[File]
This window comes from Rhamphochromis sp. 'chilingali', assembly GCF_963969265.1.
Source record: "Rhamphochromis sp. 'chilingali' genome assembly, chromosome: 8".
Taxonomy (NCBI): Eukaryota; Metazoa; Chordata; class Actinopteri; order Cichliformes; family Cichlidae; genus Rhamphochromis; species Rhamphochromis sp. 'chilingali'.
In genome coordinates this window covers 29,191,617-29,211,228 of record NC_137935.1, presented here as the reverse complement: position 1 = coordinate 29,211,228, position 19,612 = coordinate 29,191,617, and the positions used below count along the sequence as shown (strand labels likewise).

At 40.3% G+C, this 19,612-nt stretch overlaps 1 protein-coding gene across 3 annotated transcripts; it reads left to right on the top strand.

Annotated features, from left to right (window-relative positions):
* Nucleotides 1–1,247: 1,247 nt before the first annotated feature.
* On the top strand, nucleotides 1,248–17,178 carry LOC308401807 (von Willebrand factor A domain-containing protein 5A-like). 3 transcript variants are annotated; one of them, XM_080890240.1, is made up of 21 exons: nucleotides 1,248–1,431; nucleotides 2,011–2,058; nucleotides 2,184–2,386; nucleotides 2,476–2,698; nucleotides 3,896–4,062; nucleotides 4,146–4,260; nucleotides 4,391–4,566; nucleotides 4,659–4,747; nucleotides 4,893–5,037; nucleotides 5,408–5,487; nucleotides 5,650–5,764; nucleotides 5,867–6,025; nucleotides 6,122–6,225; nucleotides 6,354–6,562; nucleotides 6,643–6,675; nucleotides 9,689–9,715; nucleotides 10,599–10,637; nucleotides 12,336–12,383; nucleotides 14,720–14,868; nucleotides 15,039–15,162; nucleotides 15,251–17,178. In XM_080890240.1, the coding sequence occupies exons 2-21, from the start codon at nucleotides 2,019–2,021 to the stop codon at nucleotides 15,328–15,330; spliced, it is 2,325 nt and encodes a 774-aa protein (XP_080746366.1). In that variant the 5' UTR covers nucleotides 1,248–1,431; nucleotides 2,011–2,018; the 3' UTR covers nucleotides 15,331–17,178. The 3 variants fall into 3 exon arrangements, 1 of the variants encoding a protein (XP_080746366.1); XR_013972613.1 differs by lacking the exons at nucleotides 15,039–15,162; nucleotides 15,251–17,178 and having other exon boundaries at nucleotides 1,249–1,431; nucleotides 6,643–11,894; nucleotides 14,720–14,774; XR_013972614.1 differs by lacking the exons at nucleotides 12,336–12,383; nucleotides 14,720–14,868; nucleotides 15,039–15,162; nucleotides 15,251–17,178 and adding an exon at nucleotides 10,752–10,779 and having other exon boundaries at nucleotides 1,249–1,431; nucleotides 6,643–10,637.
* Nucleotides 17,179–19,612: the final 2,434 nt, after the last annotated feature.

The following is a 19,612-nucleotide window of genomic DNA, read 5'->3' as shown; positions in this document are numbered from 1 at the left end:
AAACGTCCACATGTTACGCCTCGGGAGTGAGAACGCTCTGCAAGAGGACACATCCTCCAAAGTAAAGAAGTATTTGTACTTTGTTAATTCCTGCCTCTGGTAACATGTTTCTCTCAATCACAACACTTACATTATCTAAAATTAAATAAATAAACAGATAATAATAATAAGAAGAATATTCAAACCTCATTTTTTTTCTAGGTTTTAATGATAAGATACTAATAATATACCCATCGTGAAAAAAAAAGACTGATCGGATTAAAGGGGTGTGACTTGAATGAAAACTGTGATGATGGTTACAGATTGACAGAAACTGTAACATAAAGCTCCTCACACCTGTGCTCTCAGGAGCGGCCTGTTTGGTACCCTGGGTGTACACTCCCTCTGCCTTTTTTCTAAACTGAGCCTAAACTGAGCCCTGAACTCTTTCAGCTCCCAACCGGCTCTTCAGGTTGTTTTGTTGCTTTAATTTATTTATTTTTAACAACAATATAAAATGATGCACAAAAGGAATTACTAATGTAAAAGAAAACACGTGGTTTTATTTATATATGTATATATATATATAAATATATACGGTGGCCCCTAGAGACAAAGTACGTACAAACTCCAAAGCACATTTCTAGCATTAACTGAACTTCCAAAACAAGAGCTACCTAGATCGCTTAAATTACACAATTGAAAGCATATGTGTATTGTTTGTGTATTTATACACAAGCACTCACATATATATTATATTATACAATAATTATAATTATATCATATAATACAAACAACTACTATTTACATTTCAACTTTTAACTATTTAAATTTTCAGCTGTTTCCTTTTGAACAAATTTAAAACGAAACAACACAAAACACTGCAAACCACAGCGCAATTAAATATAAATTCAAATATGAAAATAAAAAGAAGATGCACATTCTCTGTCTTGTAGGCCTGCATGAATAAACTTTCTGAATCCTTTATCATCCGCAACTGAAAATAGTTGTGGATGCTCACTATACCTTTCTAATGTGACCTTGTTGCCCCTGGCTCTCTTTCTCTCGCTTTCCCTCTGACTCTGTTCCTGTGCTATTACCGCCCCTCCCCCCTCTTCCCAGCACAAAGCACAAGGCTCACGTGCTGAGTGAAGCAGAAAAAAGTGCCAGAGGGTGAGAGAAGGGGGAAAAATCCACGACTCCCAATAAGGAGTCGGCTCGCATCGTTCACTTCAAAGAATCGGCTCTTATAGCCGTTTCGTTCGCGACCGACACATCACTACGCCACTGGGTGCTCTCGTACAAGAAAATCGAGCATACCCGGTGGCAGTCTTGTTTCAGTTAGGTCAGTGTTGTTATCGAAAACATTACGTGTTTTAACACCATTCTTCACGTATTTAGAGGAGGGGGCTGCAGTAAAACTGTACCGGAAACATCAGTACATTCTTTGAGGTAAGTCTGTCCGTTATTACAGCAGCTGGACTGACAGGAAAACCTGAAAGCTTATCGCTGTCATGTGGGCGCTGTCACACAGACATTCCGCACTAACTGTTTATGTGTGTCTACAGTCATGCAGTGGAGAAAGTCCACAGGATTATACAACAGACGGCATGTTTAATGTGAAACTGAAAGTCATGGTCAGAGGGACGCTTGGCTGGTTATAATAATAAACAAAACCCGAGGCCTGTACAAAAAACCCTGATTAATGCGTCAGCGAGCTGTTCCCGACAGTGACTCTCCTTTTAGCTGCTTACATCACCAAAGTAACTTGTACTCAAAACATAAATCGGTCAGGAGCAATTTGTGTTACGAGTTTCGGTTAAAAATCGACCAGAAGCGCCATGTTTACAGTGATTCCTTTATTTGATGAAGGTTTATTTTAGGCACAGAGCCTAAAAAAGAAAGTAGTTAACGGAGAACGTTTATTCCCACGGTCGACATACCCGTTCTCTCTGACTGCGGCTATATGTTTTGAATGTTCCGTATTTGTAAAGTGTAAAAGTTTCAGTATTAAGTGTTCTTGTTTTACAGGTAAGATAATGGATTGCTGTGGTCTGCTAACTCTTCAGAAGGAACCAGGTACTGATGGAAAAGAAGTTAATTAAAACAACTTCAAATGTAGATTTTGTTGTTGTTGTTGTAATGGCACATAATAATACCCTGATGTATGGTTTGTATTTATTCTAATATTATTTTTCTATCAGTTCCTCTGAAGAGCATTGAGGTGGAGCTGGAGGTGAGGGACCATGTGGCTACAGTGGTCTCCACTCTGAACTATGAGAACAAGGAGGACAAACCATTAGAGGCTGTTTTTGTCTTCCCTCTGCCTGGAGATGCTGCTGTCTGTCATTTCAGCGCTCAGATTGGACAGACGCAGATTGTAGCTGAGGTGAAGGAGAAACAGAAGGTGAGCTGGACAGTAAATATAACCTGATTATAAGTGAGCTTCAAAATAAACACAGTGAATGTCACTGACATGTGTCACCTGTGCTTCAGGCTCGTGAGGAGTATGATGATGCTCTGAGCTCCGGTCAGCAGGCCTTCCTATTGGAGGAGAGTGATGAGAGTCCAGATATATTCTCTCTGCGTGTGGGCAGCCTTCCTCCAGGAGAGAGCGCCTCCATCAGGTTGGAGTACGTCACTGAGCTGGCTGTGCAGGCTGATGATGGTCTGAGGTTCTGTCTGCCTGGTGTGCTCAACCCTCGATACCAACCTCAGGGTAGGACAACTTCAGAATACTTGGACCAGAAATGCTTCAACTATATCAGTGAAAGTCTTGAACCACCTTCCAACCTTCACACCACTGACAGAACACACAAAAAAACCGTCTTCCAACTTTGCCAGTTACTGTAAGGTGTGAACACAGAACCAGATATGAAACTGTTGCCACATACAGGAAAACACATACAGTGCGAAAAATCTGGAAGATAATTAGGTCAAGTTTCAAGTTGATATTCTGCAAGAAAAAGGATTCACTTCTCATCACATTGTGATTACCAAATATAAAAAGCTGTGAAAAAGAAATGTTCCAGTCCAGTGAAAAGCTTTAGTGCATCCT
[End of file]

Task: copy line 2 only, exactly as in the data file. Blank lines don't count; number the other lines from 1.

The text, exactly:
Source record: "Rhamphochromis sp. 'chilingali' genome assembly, chromosome: 8".